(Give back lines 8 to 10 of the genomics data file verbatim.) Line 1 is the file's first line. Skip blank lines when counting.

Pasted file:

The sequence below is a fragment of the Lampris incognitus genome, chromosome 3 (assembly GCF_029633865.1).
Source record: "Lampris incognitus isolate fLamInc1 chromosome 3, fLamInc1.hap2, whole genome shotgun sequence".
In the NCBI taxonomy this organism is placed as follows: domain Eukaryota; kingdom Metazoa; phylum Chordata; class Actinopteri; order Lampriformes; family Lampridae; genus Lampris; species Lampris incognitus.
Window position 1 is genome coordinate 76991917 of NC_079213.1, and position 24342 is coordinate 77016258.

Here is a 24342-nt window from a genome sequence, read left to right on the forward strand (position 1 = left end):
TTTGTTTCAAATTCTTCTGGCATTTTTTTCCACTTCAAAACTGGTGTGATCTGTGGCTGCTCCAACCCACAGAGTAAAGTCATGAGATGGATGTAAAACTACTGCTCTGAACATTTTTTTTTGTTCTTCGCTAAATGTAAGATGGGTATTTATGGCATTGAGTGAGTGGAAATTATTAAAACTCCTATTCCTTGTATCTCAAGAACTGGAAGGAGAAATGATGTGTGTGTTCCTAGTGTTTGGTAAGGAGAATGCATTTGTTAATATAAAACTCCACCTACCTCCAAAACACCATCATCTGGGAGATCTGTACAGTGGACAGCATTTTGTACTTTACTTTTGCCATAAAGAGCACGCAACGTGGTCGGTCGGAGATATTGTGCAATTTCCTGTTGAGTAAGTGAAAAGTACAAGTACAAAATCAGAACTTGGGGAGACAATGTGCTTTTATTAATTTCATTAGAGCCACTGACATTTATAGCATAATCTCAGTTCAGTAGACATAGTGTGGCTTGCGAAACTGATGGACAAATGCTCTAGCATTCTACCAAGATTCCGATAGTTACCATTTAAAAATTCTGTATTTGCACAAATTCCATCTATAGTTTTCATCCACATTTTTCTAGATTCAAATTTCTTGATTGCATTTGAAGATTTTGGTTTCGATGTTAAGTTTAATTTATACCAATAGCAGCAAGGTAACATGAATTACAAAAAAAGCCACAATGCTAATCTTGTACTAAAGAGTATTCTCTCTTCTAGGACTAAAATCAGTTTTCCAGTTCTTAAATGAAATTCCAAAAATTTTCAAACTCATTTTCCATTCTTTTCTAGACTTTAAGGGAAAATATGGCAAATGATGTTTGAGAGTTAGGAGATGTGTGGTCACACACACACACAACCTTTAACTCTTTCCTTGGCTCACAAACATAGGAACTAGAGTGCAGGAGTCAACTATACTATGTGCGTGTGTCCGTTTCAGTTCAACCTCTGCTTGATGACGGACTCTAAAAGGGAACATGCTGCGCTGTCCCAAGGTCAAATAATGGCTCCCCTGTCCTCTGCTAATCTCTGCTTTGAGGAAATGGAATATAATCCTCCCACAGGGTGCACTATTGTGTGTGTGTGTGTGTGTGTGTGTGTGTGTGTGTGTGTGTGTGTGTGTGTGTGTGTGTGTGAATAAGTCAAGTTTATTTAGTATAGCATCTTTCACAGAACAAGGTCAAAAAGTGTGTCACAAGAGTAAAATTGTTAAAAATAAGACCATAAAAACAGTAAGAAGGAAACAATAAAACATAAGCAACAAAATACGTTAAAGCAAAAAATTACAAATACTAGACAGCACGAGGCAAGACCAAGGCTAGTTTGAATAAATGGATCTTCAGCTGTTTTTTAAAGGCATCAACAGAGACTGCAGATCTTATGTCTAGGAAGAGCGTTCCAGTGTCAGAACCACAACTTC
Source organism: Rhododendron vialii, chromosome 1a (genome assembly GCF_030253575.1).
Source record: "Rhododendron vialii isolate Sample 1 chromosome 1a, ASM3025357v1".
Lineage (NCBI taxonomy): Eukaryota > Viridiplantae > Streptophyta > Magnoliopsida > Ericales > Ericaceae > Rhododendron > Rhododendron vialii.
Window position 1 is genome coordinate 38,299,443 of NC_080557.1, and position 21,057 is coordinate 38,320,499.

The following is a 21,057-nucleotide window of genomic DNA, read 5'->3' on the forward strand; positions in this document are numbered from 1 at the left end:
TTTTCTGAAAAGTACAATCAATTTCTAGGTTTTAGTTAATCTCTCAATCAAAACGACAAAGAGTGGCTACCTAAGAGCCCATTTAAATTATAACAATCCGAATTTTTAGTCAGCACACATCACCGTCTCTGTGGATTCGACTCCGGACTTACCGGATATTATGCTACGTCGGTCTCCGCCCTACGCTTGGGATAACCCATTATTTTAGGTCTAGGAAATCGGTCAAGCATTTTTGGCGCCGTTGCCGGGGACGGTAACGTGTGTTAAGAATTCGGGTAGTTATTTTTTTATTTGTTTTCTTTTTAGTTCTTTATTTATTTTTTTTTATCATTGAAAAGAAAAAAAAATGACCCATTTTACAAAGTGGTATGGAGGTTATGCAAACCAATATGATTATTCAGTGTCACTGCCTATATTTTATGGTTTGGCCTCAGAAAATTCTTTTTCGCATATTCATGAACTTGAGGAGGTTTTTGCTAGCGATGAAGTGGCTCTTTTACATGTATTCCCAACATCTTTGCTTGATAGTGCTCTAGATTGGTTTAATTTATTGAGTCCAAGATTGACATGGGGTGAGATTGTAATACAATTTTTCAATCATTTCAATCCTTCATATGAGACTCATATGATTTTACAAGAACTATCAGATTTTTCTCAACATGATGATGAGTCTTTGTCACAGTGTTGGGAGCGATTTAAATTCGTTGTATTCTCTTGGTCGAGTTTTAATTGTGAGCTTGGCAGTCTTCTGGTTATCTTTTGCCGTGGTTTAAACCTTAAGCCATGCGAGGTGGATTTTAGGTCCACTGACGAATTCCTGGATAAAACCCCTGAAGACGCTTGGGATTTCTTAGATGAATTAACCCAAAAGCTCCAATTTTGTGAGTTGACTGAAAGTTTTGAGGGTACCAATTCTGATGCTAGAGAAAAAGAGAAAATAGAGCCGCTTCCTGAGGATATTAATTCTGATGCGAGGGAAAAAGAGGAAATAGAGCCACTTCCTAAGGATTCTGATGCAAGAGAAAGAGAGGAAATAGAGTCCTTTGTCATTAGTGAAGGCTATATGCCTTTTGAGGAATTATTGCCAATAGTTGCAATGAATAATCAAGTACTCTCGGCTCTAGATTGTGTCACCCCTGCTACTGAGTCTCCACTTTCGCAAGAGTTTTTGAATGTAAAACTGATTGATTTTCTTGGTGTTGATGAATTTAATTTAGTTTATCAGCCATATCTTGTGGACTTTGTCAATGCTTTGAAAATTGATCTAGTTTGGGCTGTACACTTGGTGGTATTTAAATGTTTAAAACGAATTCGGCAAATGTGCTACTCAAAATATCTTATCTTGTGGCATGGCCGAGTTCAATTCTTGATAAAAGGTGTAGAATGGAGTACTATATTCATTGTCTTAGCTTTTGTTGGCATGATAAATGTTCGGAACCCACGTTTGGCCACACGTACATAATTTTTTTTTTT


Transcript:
Source record: "Rhododendron vialii isolate Sample 1 chromosome 1a, ASM3025357v1".
Lineage (NCBI taxonomy): Eukaryota > Viridiplantae > Streptophyta > Magnoliopsida > Ericales > Ericaceae > Rhododendron > Rhododendron vialii.
Window position 1 is genome coordinate 38,299,443 of NC_080557.1, and position 21,057 is coordinate 38,320,499.